How to Read Tile Label
Purchasing tile can be challenging. There is a lot more to be considered when buying tile then finding a color and pattern that will work in your room. Every tile has an intended use and it is recommended to read the label before the final choice is made to ensure the tile serve its purpose. Understanding the label will go a long way and it may even save you money. But how to read it?
Most of the labels will contain 5 rating categories. Some of the manufacturers add more to provide even more information about their products. The most common categories are:
- Grade/ Classification
- PEI rating / Wear rating
- Water absorption
- Slip resistance
- Tone & Frost
Let’s examine the label even further.
Most manufacturers use 3 grade categories.
Grade 1 is the highest quality; usually offering 5 or less percent of the tiles with slight differences in color or flaws in the enamel. Recommended for walls or floors.
Grade 2 is similar to Grade 1; however, grade 2 will most often have more defects or imperfections and will be less expensive then grade 1. Recommended for walls or floors.
Grade 3 is the lowest quality product. Usually thinnest tiles, intended for walls with most possible imperfections and differences in color.
PEI rating (Wear rating) *
I and II – indicates the lowest resistance. These products are not intended for floors.
III – this grade indicates moderate resistance and are suitable for all residential uses.
IV– high resistance. These types of tiles can be used for all residential and some light commercial projects.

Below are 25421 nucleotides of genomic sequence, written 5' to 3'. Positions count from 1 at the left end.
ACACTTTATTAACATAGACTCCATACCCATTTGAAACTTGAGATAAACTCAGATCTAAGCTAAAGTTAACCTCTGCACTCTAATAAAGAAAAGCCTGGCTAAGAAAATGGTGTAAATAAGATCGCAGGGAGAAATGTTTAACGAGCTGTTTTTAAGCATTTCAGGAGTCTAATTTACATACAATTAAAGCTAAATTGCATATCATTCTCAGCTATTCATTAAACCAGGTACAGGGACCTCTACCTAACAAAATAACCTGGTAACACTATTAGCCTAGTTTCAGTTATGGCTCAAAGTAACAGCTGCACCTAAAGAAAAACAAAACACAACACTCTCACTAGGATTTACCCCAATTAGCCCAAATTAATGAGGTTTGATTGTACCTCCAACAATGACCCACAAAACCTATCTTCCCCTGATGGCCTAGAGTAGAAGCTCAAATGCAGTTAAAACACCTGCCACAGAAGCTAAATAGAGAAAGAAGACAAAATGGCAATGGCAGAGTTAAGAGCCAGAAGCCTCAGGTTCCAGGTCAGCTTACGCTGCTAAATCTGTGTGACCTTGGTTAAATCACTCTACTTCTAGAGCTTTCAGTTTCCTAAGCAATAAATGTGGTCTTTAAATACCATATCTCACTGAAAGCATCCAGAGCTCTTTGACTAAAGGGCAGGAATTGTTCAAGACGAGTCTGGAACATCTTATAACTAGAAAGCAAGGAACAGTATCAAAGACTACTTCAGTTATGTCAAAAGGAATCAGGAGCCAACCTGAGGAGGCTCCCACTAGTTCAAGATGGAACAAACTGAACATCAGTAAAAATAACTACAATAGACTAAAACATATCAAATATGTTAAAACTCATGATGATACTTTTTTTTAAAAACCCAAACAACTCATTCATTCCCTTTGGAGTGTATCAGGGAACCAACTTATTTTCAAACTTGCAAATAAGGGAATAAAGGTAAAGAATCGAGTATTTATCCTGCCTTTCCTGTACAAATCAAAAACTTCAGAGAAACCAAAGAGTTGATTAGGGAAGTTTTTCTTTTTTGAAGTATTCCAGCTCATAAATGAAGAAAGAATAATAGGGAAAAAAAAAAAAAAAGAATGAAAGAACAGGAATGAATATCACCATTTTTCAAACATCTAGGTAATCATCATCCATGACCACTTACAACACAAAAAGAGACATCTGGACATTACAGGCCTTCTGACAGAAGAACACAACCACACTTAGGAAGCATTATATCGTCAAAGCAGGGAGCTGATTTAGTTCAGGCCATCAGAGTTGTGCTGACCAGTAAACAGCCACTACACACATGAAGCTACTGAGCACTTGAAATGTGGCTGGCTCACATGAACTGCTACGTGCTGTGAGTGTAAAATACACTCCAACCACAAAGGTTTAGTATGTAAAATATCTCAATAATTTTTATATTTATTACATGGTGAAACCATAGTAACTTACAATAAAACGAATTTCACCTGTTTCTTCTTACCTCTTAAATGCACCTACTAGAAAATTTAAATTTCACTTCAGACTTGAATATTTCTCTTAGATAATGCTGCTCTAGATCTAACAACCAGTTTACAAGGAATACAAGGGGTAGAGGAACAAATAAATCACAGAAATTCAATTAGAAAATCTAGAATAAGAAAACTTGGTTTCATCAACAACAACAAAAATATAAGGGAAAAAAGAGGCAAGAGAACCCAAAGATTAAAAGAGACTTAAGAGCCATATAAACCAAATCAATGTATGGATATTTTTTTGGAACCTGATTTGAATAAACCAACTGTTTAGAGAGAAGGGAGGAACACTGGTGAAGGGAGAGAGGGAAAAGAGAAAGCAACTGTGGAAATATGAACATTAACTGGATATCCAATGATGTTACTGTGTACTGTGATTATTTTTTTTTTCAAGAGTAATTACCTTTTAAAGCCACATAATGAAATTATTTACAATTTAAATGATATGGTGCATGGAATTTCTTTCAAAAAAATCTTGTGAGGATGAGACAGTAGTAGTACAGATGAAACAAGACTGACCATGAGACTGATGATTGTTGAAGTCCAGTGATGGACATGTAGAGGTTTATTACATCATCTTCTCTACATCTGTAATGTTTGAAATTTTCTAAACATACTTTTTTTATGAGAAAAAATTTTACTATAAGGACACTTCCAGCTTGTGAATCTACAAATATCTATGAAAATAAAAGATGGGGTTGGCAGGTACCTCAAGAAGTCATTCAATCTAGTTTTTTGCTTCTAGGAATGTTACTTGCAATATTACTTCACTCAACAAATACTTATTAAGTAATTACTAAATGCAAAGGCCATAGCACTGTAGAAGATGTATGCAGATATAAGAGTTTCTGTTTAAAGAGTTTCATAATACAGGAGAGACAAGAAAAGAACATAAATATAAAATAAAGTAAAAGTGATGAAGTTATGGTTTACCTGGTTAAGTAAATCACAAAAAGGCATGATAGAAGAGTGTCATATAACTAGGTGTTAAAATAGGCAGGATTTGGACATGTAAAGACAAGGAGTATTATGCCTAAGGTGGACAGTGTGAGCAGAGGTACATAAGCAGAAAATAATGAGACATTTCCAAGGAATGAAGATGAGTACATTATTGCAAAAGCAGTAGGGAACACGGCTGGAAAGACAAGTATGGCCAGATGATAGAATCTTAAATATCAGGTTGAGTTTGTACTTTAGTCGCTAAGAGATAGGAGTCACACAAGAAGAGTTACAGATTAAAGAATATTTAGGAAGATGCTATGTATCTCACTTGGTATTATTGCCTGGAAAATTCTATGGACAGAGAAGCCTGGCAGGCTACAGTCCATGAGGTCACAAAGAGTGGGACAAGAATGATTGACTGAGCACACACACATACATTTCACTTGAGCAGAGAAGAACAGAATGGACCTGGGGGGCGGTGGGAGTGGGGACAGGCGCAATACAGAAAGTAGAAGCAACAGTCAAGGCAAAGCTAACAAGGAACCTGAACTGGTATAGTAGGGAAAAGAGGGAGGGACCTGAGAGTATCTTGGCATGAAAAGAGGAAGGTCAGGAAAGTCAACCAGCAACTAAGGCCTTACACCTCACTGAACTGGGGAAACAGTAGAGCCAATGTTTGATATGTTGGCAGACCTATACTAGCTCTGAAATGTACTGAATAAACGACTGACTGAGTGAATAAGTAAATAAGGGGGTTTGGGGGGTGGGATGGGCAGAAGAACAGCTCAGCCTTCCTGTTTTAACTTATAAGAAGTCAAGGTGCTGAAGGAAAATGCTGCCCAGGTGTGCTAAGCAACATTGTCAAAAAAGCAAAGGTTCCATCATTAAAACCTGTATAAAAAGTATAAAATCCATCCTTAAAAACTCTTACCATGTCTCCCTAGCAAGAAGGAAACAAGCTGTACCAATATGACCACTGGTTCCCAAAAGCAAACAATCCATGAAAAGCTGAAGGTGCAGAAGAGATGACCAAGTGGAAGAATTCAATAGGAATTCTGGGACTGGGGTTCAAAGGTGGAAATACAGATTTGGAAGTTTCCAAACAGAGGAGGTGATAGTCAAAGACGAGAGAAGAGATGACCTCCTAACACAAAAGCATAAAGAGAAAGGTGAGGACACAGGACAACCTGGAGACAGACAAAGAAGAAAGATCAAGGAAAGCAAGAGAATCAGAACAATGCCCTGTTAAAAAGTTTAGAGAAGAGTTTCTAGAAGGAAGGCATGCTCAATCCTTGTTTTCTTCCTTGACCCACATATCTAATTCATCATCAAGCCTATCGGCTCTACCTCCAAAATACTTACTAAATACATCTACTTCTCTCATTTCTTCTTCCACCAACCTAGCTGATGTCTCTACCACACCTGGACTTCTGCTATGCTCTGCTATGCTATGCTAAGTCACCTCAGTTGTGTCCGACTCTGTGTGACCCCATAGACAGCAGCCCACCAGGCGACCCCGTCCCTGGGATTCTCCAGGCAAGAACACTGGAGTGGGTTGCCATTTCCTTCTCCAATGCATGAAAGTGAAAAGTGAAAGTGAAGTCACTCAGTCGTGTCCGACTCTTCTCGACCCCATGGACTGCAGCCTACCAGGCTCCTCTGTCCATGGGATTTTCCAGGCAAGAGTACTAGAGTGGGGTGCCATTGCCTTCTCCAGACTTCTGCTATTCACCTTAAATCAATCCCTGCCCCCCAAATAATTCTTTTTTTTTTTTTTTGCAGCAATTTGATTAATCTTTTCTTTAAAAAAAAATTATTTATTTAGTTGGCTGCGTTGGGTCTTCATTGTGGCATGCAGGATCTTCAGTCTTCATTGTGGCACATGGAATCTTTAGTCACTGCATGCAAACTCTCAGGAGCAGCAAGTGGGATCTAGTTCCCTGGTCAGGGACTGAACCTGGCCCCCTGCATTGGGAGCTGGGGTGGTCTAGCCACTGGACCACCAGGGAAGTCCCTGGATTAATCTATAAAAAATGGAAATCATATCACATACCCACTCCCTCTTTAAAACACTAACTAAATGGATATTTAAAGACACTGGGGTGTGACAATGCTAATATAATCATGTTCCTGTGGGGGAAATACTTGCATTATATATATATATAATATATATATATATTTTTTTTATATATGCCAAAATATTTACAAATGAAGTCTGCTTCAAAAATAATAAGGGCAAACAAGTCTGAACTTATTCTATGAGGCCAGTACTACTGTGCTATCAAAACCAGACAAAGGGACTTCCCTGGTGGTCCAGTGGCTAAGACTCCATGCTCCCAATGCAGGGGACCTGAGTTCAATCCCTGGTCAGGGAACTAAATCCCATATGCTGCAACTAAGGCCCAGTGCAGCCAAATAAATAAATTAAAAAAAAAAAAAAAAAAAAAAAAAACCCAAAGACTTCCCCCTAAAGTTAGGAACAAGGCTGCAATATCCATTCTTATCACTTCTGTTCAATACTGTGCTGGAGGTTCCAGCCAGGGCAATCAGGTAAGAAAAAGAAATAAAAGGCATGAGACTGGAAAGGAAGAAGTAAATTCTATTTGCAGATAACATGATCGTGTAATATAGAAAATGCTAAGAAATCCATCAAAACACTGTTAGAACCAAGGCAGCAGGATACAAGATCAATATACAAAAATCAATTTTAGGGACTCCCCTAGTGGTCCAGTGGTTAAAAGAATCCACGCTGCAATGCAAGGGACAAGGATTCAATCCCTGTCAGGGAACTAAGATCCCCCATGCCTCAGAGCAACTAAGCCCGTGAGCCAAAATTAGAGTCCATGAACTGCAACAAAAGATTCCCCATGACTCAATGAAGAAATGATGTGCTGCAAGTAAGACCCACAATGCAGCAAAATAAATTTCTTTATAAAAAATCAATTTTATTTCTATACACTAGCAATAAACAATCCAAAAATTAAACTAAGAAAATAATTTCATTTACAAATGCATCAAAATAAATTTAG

IV+ – means the highest resistance and is suitable not only on all residential projects but also on all commercials uses and heavy traffic areas.
*PEI Ratings apply to glazed ceramic tiles only.
Non-vitreous (low dense) – High absorption rate. More than 7 % of water is being absorbed. These types of tiles are not suitable for outdoor use or for room with a lot of moisture.
Semi-vitreous (Medium dense) – Moderate absorption rate. With this types of materials, 3 to 7 % of water is being absorbet. Therefore, these products are not recommended for outdoor use or wet rooms.
Vitreous (High dense) – This type oftiles has low absorption rate, .5 to 3 %; and are suitable for outdoor use and wet areas.
Impervious (extremely dense) – Lowest absorption rate – .5 % or less. These products are suitable for all kind of projects – indoor and outdoor.
Slip Resistance ( C.O.F. – Coefficient of Friction)
Low numbers – indicate less friction, meaning the surface will be more slippery.
Higher numbers – indicate more friction, meaning the surface will be less slippery.
TIP: C.O.F. greater than .50 is usually recommended for standard residential uses; however, C.O.F. greater than .60 is required and used for all commercials applications.
Tone & Frost
Tone: This rating indicates variations in tone from one tile to another.
Frost: This rating informs the buyer if the particular product will withstand the changing weather, especially during the freeze-thaw cycle. This rating is helpful if the tiles that you are looking for are meant to be installed outdoor. Snowflake indicates tiles are frost-resistant.